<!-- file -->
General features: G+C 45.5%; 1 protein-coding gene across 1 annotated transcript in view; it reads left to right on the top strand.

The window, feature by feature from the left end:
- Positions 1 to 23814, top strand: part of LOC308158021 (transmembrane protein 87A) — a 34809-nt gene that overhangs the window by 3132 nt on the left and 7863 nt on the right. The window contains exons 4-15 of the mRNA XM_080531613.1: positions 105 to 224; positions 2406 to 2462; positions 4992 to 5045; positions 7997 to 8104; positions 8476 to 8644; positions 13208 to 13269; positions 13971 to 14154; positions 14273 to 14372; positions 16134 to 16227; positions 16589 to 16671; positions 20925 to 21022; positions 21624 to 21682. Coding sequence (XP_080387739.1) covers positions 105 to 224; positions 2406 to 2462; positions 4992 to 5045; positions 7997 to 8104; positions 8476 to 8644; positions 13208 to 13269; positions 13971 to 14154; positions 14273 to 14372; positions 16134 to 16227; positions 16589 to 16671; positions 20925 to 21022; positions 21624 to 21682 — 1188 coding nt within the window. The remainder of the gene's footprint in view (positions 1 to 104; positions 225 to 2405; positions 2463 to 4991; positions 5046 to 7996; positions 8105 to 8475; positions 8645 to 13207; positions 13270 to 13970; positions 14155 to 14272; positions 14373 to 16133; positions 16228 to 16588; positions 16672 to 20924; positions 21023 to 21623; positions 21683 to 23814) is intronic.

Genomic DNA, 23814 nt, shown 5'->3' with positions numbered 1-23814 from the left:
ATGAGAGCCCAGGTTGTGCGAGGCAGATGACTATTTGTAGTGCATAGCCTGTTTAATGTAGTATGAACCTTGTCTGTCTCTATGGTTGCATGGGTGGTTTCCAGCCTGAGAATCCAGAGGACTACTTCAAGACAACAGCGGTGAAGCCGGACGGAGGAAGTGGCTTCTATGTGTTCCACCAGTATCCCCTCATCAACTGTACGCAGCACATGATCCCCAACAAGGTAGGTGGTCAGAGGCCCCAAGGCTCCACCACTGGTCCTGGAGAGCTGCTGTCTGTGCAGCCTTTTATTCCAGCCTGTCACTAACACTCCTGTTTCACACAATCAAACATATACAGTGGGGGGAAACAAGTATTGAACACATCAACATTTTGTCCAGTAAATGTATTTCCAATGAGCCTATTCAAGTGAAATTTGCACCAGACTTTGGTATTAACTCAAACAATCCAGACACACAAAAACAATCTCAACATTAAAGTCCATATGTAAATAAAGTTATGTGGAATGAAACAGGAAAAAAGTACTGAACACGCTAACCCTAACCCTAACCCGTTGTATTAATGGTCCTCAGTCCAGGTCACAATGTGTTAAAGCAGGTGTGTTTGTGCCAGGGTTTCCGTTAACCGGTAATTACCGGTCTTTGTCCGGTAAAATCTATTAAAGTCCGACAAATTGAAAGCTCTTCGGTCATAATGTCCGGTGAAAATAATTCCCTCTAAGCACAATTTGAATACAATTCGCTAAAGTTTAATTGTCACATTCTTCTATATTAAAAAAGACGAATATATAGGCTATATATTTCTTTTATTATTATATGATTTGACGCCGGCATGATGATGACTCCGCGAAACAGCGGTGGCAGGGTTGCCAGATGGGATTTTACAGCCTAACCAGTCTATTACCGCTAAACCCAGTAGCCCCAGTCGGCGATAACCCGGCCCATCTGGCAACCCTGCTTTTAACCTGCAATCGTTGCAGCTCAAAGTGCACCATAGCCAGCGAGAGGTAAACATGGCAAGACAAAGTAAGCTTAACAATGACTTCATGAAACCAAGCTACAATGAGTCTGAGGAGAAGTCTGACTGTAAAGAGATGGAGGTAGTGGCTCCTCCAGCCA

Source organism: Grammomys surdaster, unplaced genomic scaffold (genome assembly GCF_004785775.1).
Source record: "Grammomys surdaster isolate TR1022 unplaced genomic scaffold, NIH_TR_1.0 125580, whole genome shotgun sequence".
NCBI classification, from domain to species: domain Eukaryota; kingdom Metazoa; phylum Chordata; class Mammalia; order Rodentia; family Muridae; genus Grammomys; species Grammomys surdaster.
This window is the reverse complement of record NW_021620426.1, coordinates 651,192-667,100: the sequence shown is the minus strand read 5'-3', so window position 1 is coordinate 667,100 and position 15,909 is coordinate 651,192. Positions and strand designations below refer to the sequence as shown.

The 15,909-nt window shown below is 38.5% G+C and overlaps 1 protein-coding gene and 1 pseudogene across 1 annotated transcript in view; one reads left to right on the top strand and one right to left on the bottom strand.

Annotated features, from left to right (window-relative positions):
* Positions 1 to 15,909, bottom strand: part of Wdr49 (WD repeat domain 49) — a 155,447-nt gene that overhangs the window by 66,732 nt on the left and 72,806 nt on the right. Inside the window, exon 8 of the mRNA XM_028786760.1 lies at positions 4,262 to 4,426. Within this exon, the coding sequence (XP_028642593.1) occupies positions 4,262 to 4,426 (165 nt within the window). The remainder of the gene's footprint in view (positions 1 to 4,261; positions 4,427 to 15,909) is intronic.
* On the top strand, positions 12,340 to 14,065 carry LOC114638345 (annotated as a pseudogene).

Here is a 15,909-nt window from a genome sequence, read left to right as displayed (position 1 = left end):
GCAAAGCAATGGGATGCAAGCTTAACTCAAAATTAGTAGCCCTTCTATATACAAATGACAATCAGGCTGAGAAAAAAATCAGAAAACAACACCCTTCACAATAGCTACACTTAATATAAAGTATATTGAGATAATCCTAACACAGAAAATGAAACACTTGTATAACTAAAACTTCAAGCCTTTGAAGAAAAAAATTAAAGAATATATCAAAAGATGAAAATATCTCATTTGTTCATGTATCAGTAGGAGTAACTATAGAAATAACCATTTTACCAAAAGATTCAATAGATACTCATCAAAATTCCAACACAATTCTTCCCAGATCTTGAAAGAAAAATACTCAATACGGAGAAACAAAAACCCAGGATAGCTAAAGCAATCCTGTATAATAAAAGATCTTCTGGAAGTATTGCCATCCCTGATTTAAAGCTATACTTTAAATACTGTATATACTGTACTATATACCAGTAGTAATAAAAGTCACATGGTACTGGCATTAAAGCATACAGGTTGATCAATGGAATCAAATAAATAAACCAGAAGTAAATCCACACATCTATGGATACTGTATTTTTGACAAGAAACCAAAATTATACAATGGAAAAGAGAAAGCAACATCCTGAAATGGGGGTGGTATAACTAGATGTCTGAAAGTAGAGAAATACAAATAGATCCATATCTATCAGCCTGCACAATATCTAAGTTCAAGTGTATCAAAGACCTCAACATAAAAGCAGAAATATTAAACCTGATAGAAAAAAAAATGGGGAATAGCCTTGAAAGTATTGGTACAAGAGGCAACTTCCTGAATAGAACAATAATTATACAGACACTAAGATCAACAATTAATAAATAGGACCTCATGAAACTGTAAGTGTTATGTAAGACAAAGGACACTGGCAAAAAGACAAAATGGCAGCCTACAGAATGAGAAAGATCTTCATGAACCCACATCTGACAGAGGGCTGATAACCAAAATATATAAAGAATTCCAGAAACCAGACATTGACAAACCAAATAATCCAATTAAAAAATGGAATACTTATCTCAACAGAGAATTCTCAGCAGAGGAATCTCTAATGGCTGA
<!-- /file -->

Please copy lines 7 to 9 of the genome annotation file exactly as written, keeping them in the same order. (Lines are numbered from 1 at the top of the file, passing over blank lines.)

Source record: "Grammomys surdaster isolate TR1022 unplaced genomic scaffold, NIH_TR_1.0 125580, whole genome shotgun sequence".
NCBI classification, from domain to species: domain Eukaryota; kingdom Metazoa; phylum Chordata; class Mammalia; order Rodentia; family Muridae; genus Grammomys; species Grammomys surdaster.
This window is the reverse complement of record NW_021620426.1, coordinates 651,192-667,100: the sequence shown is the minus strand read 5'-3', so window position 1 is coordinate 667,100 and position 15,909 is coordinate 651,192. Positions and strand designations below refer to the sequence as shown.